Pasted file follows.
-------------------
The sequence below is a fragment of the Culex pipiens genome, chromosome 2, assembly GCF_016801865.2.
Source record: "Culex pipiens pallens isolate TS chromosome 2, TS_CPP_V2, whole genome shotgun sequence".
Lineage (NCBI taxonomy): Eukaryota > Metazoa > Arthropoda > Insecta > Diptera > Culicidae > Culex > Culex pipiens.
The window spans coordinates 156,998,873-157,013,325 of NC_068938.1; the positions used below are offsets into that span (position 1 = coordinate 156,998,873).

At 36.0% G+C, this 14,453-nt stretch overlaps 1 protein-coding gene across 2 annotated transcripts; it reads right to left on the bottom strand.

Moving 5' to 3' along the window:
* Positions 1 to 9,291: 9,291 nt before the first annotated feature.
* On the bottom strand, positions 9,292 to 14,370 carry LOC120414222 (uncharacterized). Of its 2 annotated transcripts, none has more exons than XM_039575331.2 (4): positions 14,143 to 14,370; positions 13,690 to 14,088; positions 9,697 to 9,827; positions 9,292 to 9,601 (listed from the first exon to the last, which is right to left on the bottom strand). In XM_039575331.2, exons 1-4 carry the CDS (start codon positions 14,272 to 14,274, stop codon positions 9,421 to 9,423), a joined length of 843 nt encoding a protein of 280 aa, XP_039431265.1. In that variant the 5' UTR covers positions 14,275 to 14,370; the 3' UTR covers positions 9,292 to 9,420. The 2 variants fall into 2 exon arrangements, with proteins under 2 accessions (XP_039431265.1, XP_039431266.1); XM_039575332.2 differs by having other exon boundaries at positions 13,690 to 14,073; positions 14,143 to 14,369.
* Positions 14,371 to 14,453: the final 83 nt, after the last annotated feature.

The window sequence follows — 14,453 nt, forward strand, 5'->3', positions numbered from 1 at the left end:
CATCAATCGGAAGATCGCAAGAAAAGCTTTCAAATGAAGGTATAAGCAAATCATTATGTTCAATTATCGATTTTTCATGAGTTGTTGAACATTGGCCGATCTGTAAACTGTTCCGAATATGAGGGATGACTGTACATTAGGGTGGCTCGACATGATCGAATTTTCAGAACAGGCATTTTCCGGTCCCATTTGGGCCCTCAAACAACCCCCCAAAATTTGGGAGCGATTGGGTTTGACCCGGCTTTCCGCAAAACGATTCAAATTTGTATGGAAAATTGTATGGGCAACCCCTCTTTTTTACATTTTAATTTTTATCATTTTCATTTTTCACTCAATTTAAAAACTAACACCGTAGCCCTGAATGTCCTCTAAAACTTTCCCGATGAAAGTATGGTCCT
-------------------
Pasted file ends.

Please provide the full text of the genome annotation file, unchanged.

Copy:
The sequence below is a fragment of the Culex pipiens genome, chromosome 2, assembly GCF_016801865.2.
Source record: "Culex pipiens pallens isolate TS chromosome 2, TS_CPP_V2, whole genome shotgun sequence".
Lineage (NCBI taxonomy): Eukaryota > Metazoa > Arthropoda > Insecta > Diptera > Culicidae > Culex > Culex pipiens.
The window spans coordinates 156,998,873-157,013,325 of NC_068938.1; the positions used below are offsets into that span (position 1 = coordinate 156,998,873).

At 36.0% G+C, this 14,453-nt stretch overlaps 1 protein-coding gene across 2 annotated transcripts; it reads right to left on the bottom strand.

Moving 5' to 3' along the window:
* Positions 1 to 9,291: 9,291 nt before the first annotated feature.
* On the bottom strand, positions 9,292 to 14,370 carry LOC120414222 (uncharacterized). Of its 2 annotated transcripts, none has more exons than XM_039575331.2 (4): positions 14,143 to 14,370; positions 13,690 to 14,088; positions 9,697 to 9,827; positions 9,292 to 9,601 (listed from the first exon to the last, which is right to left on the bottom strand). In XM_039575331.2, exons 1-4 carry the CDS (start codon positions 14,272 to 14,274, stop codon positions 9,421 to 9,423), a joined length of 843 nt encoding a protein of 280 aa, XP_039431265.1. In that variant the 5' UTR covers positions 14,275 to 14,370; the 3' UTR covers positions 9,292 to 9,420. The 2 variants fall into 2 exon arrangements, with proteins under 2 accessions (XP_039431265.1, XP_039431266.1); XM_039575332.2 differs by having other exon boundaries at positions 13,690 to 14,073; positions 14,143 to 14,369.
* Positions 14,371 to 14,453: the final 83 nt, after the last annotated feature.

The window sequence follows — 14,453 nt, forward strand, 5'->3', positions numbered from 1 at the left end:
CATCAATCGGAAGATCGCAAGAAAAGCTTTCAAATGAAGGTATAAGCAAATCATTATGTTCAATTATCGATTTTTCATGAGTTGTTGAACATTGGCCGATCTGTAAACTGTTCCGAATATGAGGGATGACTGTACATTAGGGTGGCTCGACATGATCGAATTTTCAGAACAGGCATTTTCCGGTCCCATTTGGGCCCTCAAACAACCCCCCAAAATTTGGGAGCGATTGGGTTTGACCCGGCTTTCCGCAAAACGATTCAAATTTGTATGGAAAATTGTATGGGCAACCCCTCTTTTTTACATTTTAATTTTTATCATTTTCATTTTTCACTCAATTTAAAAACTAACACCGTAGCCCTGAATGTCCTCTAAAACTTTCCCGATGAAAGTATGGTCCT